- Know your subject (or make sure your moderator is facile with the subject), but be neutral and unbiased in your conversation. Don't assume you understand what someone means because of what you know (not what they've said); if it's unclear at all, ask for clarification. No moderator comments like...that's dumb, why would you say that?
- Encourage participation by all the attendees, don't let one person dominate the conversation or someone sit in the background without a comment. Some people are more comfortable in settings like this than others; don't let that one person run over everyone else in the conversation.
- Keep things moving, don't get hung up. Focus groups encourage a natural flow of topics, don't move through the focus group topics abruptly to slowly or quickly; relax and "keep it real".
- Check the Tech. Focus group facilities most often take care of the technical aspects of the focus group for you. Check it in advance so you know everything's working the way you plan and have a conversation about how and when they'll get the deliverables to you.
This list could go on and on. Here's a focus group video (from the Academy Awards a while ago), it sort of illustrates some of these suggestions.
All in all, I strongly believe that if you plan in advance, follow the plan, and execute accordingly, you'll have great success with focus groups as a research method for your business. Focus groups, when moderated correctly, will give you a lot of information in a short amount of time in a way that will really help provide you with actionable business insights.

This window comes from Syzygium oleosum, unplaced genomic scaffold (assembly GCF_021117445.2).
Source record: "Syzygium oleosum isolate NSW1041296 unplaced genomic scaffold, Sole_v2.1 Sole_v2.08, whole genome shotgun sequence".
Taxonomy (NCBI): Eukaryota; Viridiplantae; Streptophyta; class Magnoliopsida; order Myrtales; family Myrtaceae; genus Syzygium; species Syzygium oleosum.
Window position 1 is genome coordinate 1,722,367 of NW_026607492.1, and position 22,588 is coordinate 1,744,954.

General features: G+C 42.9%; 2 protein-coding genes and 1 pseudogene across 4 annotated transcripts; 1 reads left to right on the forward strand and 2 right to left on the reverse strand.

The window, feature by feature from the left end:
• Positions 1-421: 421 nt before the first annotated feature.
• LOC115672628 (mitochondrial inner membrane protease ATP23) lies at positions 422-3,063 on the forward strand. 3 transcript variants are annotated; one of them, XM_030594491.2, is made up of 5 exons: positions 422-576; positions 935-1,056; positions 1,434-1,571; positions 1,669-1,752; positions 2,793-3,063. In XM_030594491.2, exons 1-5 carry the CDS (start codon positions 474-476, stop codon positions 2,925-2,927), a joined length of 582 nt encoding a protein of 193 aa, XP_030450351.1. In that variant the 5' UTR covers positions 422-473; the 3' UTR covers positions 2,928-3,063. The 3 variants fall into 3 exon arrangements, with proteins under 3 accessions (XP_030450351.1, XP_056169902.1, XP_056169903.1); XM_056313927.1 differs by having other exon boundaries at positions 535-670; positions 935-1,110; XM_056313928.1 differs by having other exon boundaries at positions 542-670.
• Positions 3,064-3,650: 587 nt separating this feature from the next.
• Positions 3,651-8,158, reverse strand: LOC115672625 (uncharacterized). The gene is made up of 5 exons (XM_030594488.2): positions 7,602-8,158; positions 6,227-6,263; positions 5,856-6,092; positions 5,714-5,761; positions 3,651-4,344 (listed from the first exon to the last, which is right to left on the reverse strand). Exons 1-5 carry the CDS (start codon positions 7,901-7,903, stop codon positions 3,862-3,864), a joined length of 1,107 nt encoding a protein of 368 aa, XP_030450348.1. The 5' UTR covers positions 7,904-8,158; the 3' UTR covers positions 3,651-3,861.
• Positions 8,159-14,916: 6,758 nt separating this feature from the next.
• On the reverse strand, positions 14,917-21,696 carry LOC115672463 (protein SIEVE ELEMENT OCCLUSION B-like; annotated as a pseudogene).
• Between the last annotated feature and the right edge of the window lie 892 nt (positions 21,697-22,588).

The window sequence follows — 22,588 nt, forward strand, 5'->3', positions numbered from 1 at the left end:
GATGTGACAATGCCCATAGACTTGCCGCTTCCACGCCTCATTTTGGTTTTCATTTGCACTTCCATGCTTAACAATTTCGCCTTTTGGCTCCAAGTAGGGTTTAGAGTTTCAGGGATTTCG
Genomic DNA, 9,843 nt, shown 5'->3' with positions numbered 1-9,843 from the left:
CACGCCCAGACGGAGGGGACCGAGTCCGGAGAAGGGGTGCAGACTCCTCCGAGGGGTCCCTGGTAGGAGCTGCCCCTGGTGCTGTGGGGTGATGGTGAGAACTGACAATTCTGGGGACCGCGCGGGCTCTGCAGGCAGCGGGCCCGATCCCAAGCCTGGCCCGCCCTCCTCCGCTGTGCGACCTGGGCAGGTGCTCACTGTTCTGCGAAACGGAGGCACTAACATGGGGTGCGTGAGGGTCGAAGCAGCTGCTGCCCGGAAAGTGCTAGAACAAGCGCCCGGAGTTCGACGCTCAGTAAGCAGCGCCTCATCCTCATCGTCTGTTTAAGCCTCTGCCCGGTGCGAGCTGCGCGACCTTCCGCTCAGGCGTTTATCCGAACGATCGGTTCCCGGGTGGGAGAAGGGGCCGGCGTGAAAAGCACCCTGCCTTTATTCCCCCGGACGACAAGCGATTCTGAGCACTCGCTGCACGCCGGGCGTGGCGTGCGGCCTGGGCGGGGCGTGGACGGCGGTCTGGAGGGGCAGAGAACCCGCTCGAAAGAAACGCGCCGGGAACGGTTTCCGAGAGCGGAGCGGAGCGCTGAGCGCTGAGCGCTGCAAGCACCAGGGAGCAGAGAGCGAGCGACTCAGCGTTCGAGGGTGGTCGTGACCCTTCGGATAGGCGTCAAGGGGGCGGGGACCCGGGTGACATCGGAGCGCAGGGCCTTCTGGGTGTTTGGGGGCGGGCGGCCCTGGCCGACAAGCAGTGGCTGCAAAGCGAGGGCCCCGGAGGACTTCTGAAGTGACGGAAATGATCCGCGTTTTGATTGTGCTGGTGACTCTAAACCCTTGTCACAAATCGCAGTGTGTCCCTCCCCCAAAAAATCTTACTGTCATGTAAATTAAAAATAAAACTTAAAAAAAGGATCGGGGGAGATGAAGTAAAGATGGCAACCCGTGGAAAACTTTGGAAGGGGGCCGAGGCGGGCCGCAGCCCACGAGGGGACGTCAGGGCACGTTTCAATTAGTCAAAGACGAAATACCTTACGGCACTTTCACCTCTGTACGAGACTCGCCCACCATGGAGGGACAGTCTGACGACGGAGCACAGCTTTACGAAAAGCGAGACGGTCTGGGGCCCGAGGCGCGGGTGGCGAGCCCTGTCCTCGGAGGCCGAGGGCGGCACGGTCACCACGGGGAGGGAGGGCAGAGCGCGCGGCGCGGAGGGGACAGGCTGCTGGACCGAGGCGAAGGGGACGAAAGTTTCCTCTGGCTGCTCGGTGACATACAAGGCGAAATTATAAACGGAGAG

For all of you that have done a million of these, what are your suggestions? What would you add?
I'm really a nostalgic person. I'm not sure why. Growing up in my small Idaho town, I was SO BORED. I couldn't wait to get out of there to the big city (Salt Lake...quite the metropolis). I wouldn't want to move back "home" now, largely because of the -25 degree temperatures, but visits there definitely bring back...something...that I really enjoy. It's a little hard to explain.
I enjoy a good road trip; like to drive down Route 66 (even have my desktop background set to pictures from the highway) and see the largest vacuum museum or the biggest can of spray paint; enjoy trips to the Redwood Forest and the Gulf Stream Waters; and really seem to enjoy Disney(land) because it's flashback to an earlier and simpler era. Every era has its problems but something could be said for that time when we weren't all so...technologically connected...and we actually had to (wanted to) talk to each other.